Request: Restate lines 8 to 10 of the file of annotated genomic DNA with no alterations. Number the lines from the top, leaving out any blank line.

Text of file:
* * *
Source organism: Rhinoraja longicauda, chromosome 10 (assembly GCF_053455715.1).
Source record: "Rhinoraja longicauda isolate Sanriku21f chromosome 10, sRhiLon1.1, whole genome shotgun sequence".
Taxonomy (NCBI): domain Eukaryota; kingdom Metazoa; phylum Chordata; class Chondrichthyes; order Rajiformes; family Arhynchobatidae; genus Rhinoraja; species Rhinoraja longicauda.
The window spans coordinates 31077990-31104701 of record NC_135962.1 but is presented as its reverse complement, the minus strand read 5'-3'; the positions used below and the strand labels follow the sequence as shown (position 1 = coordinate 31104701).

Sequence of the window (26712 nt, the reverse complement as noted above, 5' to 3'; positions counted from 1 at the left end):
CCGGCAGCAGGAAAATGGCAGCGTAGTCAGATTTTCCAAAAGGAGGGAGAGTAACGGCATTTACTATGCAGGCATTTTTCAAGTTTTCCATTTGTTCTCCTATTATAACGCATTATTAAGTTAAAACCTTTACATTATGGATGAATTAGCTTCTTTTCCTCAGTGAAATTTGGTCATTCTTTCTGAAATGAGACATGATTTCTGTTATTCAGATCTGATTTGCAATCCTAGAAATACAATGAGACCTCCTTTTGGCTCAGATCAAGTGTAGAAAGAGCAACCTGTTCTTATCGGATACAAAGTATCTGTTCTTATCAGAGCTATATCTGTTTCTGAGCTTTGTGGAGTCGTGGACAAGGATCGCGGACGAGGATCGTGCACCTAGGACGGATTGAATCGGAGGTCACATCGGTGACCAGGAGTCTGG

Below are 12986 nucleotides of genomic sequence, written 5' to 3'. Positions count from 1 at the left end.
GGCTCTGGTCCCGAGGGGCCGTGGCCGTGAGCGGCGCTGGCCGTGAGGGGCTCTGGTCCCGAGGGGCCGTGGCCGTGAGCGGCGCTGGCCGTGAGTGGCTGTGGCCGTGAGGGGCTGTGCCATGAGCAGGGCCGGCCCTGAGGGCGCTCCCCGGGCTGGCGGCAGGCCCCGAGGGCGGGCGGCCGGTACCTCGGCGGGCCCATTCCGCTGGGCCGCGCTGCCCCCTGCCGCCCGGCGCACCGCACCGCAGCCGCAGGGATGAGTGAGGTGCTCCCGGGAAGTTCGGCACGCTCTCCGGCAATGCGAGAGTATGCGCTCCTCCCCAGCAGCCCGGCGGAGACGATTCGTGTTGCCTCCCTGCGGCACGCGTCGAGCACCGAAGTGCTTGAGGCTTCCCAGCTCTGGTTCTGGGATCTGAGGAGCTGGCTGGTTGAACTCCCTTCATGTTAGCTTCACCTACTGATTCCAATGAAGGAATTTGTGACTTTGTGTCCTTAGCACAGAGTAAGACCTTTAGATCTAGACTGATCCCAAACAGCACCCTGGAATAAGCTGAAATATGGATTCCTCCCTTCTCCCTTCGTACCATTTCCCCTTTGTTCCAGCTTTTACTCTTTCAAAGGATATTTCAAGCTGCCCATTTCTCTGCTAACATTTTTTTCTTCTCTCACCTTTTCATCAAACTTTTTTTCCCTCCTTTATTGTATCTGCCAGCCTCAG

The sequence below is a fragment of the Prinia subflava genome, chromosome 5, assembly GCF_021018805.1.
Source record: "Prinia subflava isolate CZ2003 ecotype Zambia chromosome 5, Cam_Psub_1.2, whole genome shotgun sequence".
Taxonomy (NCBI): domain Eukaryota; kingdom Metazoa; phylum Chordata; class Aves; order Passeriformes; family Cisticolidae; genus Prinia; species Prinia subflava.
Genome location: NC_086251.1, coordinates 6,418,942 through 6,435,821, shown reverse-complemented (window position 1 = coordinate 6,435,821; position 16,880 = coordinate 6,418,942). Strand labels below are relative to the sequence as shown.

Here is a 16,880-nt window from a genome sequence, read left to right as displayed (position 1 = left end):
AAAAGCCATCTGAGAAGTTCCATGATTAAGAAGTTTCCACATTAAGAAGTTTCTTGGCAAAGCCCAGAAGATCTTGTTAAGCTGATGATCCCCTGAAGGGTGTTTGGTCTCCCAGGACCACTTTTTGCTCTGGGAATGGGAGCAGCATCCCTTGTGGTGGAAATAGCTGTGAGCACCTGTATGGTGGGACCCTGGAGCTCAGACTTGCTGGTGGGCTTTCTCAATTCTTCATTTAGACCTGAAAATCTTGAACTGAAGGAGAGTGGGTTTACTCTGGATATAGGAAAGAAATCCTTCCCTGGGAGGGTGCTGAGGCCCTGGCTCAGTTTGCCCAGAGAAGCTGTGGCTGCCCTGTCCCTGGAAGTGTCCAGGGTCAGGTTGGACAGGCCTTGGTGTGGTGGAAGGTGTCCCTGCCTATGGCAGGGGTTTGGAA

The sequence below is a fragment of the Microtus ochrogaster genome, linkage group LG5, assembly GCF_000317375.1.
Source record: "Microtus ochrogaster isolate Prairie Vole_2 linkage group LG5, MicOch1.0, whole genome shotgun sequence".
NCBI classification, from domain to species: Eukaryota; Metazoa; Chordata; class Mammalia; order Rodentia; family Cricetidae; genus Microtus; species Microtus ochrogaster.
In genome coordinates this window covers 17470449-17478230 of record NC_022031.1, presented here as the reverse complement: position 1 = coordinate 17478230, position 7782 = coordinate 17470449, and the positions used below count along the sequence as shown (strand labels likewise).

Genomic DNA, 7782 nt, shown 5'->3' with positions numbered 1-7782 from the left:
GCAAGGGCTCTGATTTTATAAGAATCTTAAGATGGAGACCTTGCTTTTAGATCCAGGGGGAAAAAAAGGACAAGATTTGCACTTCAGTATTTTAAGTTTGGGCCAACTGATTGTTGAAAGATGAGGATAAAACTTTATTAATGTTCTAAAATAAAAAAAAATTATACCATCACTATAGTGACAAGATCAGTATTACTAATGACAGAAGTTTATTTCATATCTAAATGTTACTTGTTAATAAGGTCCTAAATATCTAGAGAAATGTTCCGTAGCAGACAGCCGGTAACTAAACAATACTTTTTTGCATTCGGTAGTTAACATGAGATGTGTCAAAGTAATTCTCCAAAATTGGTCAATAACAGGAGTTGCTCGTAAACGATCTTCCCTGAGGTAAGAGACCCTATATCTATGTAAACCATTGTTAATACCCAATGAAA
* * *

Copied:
GGCTCTGGTCCCGAGGGGCCGTGGCCGTGAGCGGCGCTGGCCGTGAGGGGCTCTGGTCCCGAGGGGCCGTGGCCGTGAGCGGCGCTGGCCGTGAGTGGCTGTGGCCGTGAGGGGCTGTGCCATGAGCAGGGCCGGCCCTGAGGGCGCTCCCCGGGCTGGCGGCAGGCCCCGAGGGCGGGCGGCCGGTACCTCGGCGGGCCCATTCCGCTGGGCCGCGCTGCCCCCTGCCGCCCGGCGCACCGCACCGCAGCCGCAGGGATGAGTGAGGTGCTCCCGGGAAGTTCGGCACGCTCTCCGGCAATGCGAGAGTATGCGCTCCTCCCCAGCAGCCCGGCGGAGACGATTCGTGTTGCCTCCCTGCGGCACGCGTCGAGCACCGAAGTGCTTGAGGCTTCCCAGCTCTGGTTCTGGGATCTGAGGAGCTGGCTGGTTGAACTCCCTTCATGTTAGCTTCACCTACTGATTCCAATGAAGGAATTTGTGACTTTGTGTCCTTAGCACAGAGTAAGACCTTTAGATCTAGACTGATCCCAAACAGCACCCTGGAATAAGCTGAAATATGGATTCCTCCCTTCTCCCTTCGTACCATTTCCCCTTTGTTCCAGCTTTTACTCTTTCAAAGGATATTTCAAGCTGCCCATTTCTCTGCTAACATTTTTTTCTTCTCTCACCTTTTCATCAAACTTTTTTTCCCTCCTTTATTGTATCTGCCAGCCTCAG

The sequence below is a fragment of the Prinia subflava genome, chromosome 5, assembly GCF_021018805.1.
Source record: "Prinia subflava isolate CZ2003 ecotype Zambia chromosome 5, Cam_Psub_1.2, whole genome shotgun sequence".